She never anticipated donating a kidney – now she works to help others do the same

Carol Offen (L) and UNC Professor Emerita Elizabeth Crais (R) posing with their book The Insider’s Guide to Living Kidney Donation. Photo provided by Carol Offen.


By Fraser Sherman

Donating one of her kidneys to her son Paul two decades ago wasn’t as nightmarish as she’d feared, Chapel Hill resident Carol Offen says. “Two tiny slits, then a bikini incision where they pulled the kidney out,” she told The Local Reporter. “To this day, I think of this as the most ennobling thing I’ve ever done.”

Since giving up her kidney, Offen has co-written a book about the challenges facing donors and kidney recipients. As an American Kidney Fund (AKF) ambassador, she’s also lobbied for laws and policies to make donating easier. According to an AKF press release, North Carolina had 3,700 state residents on the kidney transplant waiting list in 2023 but only 144 living organ donations. Offen said changes to state and federal laws could improve those statistics.

Carol Offen, Kidney Donor

Offen says Paul was a student at NC State when he received a nephritis diagnosis that “came totally out of left field. We didn’t have a family history of kidney disease; he had no risk factors.” It turned out an earlier strep infection had caused the kidney disease, something Offen hadn’t known was possible.

The doctors, she said, were confident the disease would progress slowly. However, in 2004, a couple of months after Paul graduated, routine lab work showed his kidneys were suddenly failing. “They redid the tests – that’s how stunned they were by the results,” Offen said. “To this day, we don’t know why.”

Next came dialysis to keep her son alive until they could find a kidney donor.  Offen said she, her husband, and her daughter were willing to donate. Her daughter, at 15, was too young; her husband had previously had a kidney stone, which knocked him out of the running. Other relatives weren’t compatible with her son’s Type O blood. That left Offen. She said she was ready and willing, even though she faints at flu shots and blood tests.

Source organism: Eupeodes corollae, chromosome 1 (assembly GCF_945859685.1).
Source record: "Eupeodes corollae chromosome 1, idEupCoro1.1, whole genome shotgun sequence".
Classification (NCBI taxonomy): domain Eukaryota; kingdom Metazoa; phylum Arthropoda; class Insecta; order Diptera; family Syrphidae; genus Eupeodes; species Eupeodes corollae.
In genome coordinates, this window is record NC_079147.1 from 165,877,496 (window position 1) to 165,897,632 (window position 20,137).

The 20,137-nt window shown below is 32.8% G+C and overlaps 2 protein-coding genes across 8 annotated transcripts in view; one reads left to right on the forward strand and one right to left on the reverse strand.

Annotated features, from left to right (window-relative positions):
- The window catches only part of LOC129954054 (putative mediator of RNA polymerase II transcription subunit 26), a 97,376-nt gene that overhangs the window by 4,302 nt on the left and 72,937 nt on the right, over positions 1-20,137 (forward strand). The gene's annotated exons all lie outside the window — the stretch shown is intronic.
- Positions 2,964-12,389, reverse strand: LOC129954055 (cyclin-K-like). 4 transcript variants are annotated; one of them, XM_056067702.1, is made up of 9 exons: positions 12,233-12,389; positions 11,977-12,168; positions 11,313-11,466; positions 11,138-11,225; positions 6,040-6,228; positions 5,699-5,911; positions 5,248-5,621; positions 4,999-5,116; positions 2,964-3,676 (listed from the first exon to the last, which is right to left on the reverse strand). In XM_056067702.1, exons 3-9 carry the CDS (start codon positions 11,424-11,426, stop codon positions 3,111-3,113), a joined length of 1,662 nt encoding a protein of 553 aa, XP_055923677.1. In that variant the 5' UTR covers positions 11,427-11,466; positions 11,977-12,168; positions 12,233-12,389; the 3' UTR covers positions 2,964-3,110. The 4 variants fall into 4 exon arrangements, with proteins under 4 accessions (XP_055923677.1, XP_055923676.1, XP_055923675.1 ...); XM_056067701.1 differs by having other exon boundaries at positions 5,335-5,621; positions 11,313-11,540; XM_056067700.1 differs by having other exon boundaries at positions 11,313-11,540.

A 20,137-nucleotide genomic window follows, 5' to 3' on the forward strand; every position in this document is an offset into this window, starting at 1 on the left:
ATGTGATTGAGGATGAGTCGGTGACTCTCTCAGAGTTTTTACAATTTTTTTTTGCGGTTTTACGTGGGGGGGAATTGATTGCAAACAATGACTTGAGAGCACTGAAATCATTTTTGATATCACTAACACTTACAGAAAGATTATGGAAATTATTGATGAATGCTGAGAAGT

Instead of an immediate transplant, it took two years of waiting and dialysis. The standard policy is that the recipient’s insurance pays for both the transplant and donation. Paul, however, lost his college insurance when he graduated, Offen said and hadn’t worked enough to qualify for Medicare. By 2006, he’d put in enough part-time work to qualify, and the transplant could proceed.

Offen’s experience led to her writing The Insider’s Guide to Living Kidney Donation with UNC Professor Elizabeth Crais “to offer people something non-technical and practical and personal.” Offen also began working with AKF and other groups to improve the legal, non-technical side of the living donation process.

“Kidney patients are dying needlessly,” Offen said. “There’s not enough kidneys to go around.” She said drawing on her personal experience makes her pitch to legislators and staffers more persuasive: “When it’s somebody’s story, you just get it a lot sooner.”

North Carolina Gets a D Grade

Offen and the AKF say the physical, surgical aspect of donating kidneys is no longer the prime obstacle to live donations. Donors and recipients must be compatible – right size organs, right blood type, suitable antibodies – but paired exchange programs can work around that. Suppose your spouse needs a kidney, and yours isn’t compatible. Through an exchange program, you can donate your kidney to a compatible recipient in return for someone close to them donating a compatible kidney to your spouse. Everyone wins.

However, the AKF says that doesn’t solve other problems, such as taking time off from work for the surgery and post-op recovery. Can the donor afford to take unpaid leave? Will their employer grant them the time off?

Another factor is that kidney donation can lead to problems if you apply for life, disability, or long-term care insurance later. Insurers may jack up premiums because they consider you a high-risk applicant, Offen said, even though her own experience shows otherwise. “My donation was 17 years ago, but I’m 75. I’m healthy and active.”

AKF lists seven legal protections it thinks would help increase kidney donations. North Carolina has only one of the seven, job-protected leave for government employees, earning it a D on the Fund’s 50-state report card.

Offen said if the laws change, the number of donations should increase. She said that donating is life-changing for the recipient, but she knows from personal experience how moving it is for donors. “To think that you can do something that has that kind of an impact,” Offen said. “Even if it had been a stranger, that feeling is unbeatable.”

Fraser Sherman has worked for newspapers, including the Destin Log, the Pensacola News-Journal and the Raleigh Public Record. Born in England, he’d still live in Florida if he hadn’t met the perfect woman and moved to Durham to marry her. He’s the author of several film reference books and has published one novel and several short story collections.

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